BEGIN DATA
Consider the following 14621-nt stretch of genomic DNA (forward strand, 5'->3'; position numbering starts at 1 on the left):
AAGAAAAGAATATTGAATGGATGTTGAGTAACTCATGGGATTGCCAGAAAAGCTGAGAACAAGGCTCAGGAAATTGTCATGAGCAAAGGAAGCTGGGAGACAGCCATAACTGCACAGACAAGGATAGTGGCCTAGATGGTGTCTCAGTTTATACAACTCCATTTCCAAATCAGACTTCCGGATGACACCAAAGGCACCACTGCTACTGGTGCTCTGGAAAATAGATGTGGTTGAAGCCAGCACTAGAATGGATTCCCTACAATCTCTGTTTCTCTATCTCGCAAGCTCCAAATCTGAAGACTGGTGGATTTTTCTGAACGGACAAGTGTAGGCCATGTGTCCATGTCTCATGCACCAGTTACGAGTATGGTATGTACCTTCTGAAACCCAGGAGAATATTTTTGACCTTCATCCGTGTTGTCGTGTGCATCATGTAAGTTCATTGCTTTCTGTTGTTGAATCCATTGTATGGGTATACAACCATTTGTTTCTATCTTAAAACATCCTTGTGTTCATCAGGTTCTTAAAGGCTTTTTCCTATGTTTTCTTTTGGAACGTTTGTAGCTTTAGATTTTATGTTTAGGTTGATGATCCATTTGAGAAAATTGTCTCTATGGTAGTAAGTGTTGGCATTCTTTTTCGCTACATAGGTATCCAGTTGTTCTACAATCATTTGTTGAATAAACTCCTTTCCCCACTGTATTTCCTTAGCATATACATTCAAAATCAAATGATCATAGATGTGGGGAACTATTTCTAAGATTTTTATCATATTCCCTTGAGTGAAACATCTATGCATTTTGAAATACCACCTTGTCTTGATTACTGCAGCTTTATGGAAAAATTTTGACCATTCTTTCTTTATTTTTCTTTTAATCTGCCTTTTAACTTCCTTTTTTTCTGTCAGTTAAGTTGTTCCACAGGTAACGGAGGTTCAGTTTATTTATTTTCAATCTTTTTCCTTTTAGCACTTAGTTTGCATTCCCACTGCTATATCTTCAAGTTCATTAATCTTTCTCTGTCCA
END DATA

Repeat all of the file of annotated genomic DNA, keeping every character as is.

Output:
Consider the following 14621-nt stretch of genomic DNA (forward strand, 5'->3'; position numbering starts at 1 on the left):
AAGAAAAGAATATTGAATGGATGTTGAGTAACTCATGGGATTGCCAGAAAAGCTGAGAACAAGGCTCAGGAAATTGTCATGAGCAAAGGAAGCTGGGAGACAGCCATAACTGCACAGACAAGGATAGTGGCCTAGATGGTGTCTCAGTTTATACAACTCCATTTCCAAATCAGACTTCCGGATGACACCAAAGGCACCACTGCTACTGGTGCTCTGGAAAATAGATGTGGTTGAAGCCAGCACTAGAATGGATTCCCTACAATCTCTGTTTCTCTATCTCGCAAGCTCCAAATCTGAAGACTGGTGGATTTTTCTGAACGGACAAGTGTAGGCCATGTGTCCATGTCTCATGCACCAGTTACGAGTATGGTATGTACCTTCTGAAACCCAGGAGAATATTTTTGACCTTCATCCGTGTTGTCGTGTGCATCATGTAAGTTCATTGCTTTCTGTTGTTGAATCCATTGTATGGGTATACAACCATTTGTTTCTATCTTAAAACATCCTTGTGTTCATCAGGTTCTTAAAGGCTTTTTCCTATGTTTTCTTTTGGAACGTTTGTAGCTTTAGATTTTATGTTTAGGTTGATGATCCATTTGAGAAAATTGTCTCTATGGTAGTAAGTGTTGGCATTCTTTTTCGCTACATAGGTATCCAGTTGTTCTACAATCATTTGTTGAATAAACTCCTTTCCCCACTGTATTTCCTTAGCATATACATTCAAAATCAAATGATCATAGATGTGGGGAACTATTTCTAAGATTTTTATCATATTCCCTTGAGTGAAACATCTATGCATTTTGAAATACCACCTTGTCTTGATTACTGCAGCTTTATGGAAAAATTTTGACCATTCTTTCTTTATTTTTCTTTTAATCTGCCTTTTAACTTCCTTTTTTTCTGTCAGTTAAGTTGTTCCACAGGTAACGGAGGTTCAGTTTATTTATTTTCAATCTTTTTCCTTTTAGCACTTAGTTTGCATTCCCACTGCTATATCTTCAAGTTCATTAATCTTTCTCTGTCCA